I was fortunate: I had the will, the family support, the research skills and the financial means to pursue unconventional healing methods. Fighting the system is much harder for those who don’t have the money, the knowledge of alternative therapies or the emotional strength to keep up the lonely struggle for recovery.  Too often, such people live with pain, disability and despair.

Doctors must understand what illness means in the lives of their patients. They must use their positions, their authority and their words wisely. They have the power to heal, but they also have the potential to destroy hope and, along with it, the chance to recover.


Filed under acupuncture, Alexander Technique, chronic illness, Chronic Pain, Doctors, Stories of Hope, stroke, Traditional Chinese Medicine

Healing Arts for Marfan and Chronic Pain

I recently helped to organize a Healing Arts workshop for the National Marfan Foundation annual meeting, which was held in Boson this year. More than 30 participants heard and asked questions of a panel of complementary/alternative practitioners who discussed managing the symptoms of Marfan syndrome—particularly chronic joint pain—with Tai chi, the Alexander Technique, acupuncture, Traditional Chinese Medicine (TCM), nutrition, and craniosacral therapy. Combining alternative treatments with conventional care is called “integrative medicine,” and putting together your own personal healing combination is an excellent way to take responsibility for your health. These healing modalities have applications for anyone suffering from chronic pain.

The workshop began with Tai chi and Alexander teacher Jamee Culbertson leading us in the opening movements and breathwork of a Tai chi form that is thousands of years old. Research has found that these ancient, graceful, meditative movements improve balance and reduce falls. As we breathed deeply and moved slowly in unison, the room seemed to transform into a kind of “sacred space,” as the group united with a shared purpose and energy. With two volunteers, Jamee then demonstrated how the Alexander Technique reduces pain and eases body movement through simple awareness of habitual actions that may be restricting activities. Both Tai chi and the Alexander Technique are gentle, non-invasive practices, and do not stress joints or ligaments.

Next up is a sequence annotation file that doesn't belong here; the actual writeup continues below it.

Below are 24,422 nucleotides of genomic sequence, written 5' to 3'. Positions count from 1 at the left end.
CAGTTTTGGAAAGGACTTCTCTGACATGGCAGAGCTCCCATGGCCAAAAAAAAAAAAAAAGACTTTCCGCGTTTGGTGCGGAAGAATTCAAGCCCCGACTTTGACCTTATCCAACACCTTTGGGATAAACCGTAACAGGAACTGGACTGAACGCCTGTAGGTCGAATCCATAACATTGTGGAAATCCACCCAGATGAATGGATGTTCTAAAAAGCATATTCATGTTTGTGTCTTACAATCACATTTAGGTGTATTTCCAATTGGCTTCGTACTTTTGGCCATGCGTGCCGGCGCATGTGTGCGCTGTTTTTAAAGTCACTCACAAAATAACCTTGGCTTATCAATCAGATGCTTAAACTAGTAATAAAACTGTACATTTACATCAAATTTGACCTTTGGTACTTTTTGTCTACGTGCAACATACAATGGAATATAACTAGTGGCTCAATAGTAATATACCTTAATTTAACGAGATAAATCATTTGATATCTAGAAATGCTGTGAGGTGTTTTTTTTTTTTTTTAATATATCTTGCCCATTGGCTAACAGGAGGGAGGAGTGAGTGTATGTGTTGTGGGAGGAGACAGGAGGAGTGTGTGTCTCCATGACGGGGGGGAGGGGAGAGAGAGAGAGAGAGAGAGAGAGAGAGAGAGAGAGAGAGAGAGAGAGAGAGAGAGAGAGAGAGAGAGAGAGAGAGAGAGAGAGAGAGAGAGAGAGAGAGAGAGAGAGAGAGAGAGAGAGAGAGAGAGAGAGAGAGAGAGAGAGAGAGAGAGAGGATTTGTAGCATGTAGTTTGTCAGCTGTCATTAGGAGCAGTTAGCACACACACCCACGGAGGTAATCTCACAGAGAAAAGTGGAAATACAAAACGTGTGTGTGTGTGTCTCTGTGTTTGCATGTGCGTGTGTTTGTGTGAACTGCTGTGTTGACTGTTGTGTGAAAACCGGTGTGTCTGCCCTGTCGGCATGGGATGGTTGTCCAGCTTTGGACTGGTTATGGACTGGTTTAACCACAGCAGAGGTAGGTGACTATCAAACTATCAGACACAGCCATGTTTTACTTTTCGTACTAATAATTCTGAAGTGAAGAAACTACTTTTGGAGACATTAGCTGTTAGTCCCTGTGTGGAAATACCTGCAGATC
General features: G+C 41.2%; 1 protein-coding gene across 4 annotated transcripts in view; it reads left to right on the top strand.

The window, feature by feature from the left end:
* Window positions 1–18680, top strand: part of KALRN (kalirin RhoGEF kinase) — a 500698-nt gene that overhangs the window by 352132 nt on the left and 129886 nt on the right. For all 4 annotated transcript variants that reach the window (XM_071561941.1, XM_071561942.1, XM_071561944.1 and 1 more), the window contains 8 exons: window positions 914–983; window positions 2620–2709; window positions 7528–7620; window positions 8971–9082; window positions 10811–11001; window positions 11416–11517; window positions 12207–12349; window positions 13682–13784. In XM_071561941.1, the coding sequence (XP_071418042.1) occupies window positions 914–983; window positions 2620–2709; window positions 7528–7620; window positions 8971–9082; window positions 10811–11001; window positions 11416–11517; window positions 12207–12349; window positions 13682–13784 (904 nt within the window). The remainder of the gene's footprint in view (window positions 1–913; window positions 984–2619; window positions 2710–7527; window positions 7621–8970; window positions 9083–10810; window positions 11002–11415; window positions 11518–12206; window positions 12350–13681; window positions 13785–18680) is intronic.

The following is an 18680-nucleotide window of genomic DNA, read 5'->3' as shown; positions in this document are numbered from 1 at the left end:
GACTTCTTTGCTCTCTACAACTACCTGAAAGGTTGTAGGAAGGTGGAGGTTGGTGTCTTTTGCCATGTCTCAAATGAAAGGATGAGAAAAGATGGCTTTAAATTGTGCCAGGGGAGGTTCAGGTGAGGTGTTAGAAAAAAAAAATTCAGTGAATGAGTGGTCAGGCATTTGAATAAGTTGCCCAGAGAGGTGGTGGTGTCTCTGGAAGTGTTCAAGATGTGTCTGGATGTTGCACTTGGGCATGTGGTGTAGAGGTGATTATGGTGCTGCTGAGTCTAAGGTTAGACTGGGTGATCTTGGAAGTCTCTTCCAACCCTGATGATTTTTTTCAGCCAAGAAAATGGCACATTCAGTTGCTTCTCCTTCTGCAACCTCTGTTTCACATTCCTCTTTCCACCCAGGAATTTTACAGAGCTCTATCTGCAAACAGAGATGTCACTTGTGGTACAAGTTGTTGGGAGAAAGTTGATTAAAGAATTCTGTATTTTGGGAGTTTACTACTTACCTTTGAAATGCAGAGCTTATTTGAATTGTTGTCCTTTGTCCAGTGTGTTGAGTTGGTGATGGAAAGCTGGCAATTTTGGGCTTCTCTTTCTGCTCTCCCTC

Eurydice Hirsey, a trained chiropractor and craniosacral therapist, then talked about the use of craniosacral therapy to ease pain and improve movement by enhancing the circulation of cerebrospinal fluid. This is done through gentle touches on the head and sacrum, following the body’s own natural rhythms and movements, without force or pressure. While chiroporactic may not be indicated for most people with Marfan syndrome, the light touch of craniosacral therapy can ease tight muscles and reduce pain, even in those who have had spinal fusions, by focusing on other areas of the body where movement is possible.

Acupuncturist and researcher Stephen Cina shared his orthopedic investigations into the nature of connective tissue and its possible relationship to the meridians (energy pathways) used in Traditional Chinese Medicine. A practitioner either inserts tiny needles into “points” on the skin that correspond to the energy meridians (the needles are usually painless), or applies pressure with the hands (acupressure) on these same spots, in order to reduce pain. And naturopathic intern Amanda Daeges–who has Marfan syndrome, talked about maintaining integrity of connective tissue through what we eat and drink: specifically whole foods and whole grains that include nutrients and trace minerals. She also stressed the importance of drinking enough water. (Divide your body weight in half to find out how many ounces of water you should drink each day.)